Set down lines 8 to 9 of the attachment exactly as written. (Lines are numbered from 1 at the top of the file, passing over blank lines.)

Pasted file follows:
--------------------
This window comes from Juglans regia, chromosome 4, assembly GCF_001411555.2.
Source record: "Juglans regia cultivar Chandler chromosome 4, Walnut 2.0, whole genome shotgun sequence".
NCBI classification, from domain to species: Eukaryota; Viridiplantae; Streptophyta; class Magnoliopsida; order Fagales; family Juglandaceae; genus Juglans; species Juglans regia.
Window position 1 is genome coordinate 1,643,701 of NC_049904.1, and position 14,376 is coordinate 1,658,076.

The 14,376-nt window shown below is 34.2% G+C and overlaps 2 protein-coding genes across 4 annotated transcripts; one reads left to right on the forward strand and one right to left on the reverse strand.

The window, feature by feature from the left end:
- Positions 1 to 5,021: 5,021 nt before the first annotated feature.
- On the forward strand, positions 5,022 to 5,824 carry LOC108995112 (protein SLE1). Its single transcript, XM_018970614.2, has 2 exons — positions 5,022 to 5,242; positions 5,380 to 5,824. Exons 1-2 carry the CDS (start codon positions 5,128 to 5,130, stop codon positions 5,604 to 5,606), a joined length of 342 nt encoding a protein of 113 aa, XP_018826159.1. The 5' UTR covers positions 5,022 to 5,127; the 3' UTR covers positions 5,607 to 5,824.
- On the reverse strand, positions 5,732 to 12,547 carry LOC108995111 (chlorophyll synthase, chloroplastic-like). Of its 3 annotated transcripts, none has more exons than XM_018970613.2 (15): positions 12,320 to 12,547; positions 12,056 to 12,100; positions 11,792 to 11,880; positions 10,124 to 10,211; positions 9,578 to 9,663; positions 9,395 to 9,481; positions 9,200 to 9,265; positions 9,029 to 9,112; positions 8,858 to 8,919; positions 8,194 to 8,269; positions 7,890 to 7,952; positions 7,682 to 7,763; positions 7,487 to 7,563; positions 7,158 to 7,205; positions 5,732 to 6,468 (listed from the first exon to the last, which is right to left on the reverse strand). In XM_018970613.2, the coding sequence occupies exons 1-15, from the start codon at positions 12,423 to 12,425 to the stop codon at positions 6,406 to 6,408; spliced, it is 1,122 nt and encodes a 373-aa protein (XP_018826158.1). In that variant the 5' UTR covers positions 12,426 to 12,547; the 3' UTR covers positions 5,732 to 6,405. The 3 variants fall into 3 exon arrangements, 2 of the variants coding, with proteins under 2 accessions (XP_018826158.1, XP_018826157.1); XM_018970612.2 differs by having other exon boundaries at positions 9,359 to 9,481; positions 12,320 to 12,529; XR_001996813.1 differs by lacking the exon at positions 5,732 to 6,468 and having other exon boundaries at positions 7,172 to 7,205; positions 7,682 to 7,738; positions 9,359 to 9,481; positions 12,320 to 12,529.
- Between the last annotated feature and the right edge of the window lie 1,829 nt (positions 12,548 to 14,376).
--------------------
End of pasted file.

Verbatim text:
- On the forward strand, positions 5,022 to 5,824 carry LOC108995112 (protein SLE1). Its single transcript, XM_018970614.2, has 2 exons — positions 5,022 to 5,242; positions 5,380 to 5,824. Exons 1-2 carry the CDS (start codon positions 5,128 to 5,130, stop codon positions 5,604 to 5,606), a joined length of 342 nt encoding a protein of 113 aa, XP_018826159.1. The 5' UTR covers positions 5,022 to 5,127; the 3' UTR covers positions 5,607 to 5,824.
- On the reverse strand, positions 5,732 to 12,547 carry LOC108995111 (chlorophyll synthase, chloroplastic-like). Of its 3 annotated transcripts, none has more exons than XM_018970613.2 (15): positions 12,320 to 12,547; positions 12,056 to 12,100; positions 11,792 to 11,880; positions 10,124 to 10,211; positions 9,578 to 9,663; positions 9,395 to 9,481; positions 9,200 to 9,265; positions 9,029 to 9,112; positions 8,858 to 8,919; positions 8,194 to 8,269; positions 7,890 to 7,952; positions 7,682 to 7,763; positions 7,487 to 7,563; positions 7,158 to 7,205; positions 5,732 to 6,468 (listed from the first exon to the last, which is right to left on the reverse strand). In XM_018970613.2, the coding sequence occupies exons 1-15, from the start codon at positions 12,423 to 12,425 to the stop codon at positions 6,406 to 6,408; spliced, it is 1,122 nt and encodes a 373-aa protein (XP_018826158.1). In that variant the 5' UTR covers positions 12,426 to 12,547; the 3' UTR covers positions 5,732 to 6,405. The 3 variants fall into 3 exon arrangements, 2 of the variants coding, with proteins under 2 accessions (XP_018826158.1, XP_018826157.1); XM_018970612.2 differs by having other exon boundaries at positions 9,359 to 9,481; positions 12,320 to 12,529; XR_001996813.1 differs by lacking the exon at positions 5,732 to 6,468 and having other exon boundaries at positions 7,172 to 7,205; positions 7,682 to 7,738; positions 9,359 to 9,481; positions 12,320 to 12,529.